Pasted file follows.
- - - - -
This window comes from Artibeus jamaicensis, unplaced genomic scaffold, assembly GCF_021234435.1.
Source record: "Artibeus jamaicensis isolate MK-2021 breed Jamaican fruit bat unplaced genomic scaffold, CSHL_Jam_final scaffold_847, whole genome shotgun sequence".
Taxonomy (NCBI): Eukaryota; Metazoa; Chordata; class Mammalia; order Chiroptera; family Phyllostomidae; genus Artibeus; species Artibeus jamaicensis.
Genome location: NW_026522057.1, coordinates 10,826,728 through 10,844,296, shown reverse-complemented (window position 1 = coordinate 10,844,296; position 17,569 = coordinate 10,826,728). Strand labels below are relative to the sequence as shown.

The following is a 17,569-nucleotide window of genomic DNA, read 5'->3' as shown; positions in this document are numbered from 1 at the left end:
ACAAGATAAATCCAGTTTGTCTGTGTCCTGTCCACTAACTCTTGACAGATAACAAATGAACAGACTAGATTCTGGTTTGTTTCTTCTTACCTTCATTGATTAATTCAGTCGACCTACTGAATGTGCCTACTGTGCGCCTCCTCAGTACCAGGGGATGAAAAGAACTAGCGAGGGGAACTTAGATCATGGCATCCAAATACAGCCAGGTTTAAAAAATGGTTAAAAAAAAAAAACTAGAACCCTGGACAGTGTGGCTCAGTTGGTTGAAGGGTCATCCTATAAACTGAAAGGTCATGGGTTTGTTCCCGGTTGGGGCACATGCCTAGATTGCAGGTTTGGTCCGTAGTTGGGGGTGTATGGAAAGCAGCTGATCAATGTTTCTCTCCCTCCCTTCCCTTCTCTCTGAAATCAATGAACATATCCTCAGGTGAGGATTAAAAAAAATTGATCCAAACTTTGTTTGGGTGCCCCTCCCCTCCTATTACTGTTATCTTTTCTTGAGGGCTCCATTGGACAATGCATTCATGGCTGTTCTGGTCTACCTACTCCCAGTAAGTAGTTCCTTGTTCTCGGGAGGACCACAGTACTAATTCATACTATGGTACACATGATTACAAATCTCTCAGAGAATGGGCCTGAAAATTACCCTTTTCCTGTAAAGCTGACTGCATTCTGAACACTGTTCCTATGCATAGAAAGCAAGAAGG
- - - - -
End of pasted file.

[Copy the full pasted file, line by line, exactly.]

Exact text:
This window comes from Artibeus jamaicensis, unplaced genomic scaffold, assembly GCF_021234435.1.
Source record: "Artibeus jamaicensis isolate MK-2021 breed Jamaican fruit bat unplaced genomic scaffold, CSHL_Jam_final scaffold_847, whole genome shotgun sequence".
Taxonomy (NCBI): Eukaryota; Metazoa; Chordata; class Mammalia; order Chiroptera; family Phyllostomidae; genus Artibeus; species Artibeus jamaicensis.
Genome location: NW_026522057.1, coordinates 10,826,728 through 10,844,296, shown reverse-complemented (window position 1 = coordinate 10,844,296; position 17,569 = coordinate 10,826,728). Strand labels below are relative to the sequence as shown.

The following is a 17,569-nucleotide window of genomic DNA, read 5'->3' as shown; positions in this document are numbered from 1 at the left end:
ACAAGATAAATCCAGTTTGTCTGTGTCCTGTCCACTAACTCTTGACAGATAACAAATGAACAGACTAGATTCTGGTTTGTTTCTTCTTACCTTCATTGATTAATTCAGTCGACCTACTGAATGTGCCTACTGTGCGCCTCCTCAGTACCAGGGGATGAAAAGAACTAGCGAGGGGAACTTAGATCATGGCATCCAAATACAGCCAGGTTTAAAAAATGGTTAAAAAAAAAAAACTAGAACCCTGGACAGTGTGGCTCAGTTGGTTGAAGGGTCATCCTATAAACTGAAAGGTCATGGGTTTGTTCCCGGTTGGGGCACATGCCTAGATTGCAGGTTTGGTCCGTAGTTGGGGGTGTATGGAAAGCAGCTGATCAATGTTTCTCTCCCTCCCTTCCCTTCTCTCTGAAATCAATGAACATATCCTCAGGTGAGGATTAAAAAAAATTGATCCAAACTTTGTTTGGGTGCCCCTCCCCTCCTATTACTGTTATCTTTTCTTGAGGGCTCCATTGGACAATGCATTCATGGCTGTTCTGGTCTACCTACTCCCAGTAAGTAGTTCCTTGTTCTCGGGAGGACCACAGTACTAATTCATACTATGGTACACATGATTACAAATCTCTCAGAGAATGGGCCTGAAAATTACCCTTTTCCTGTAAAGCTGACTGCATTCTGAACACTGTTCCTATGCATAGAAAGCAAGAAGG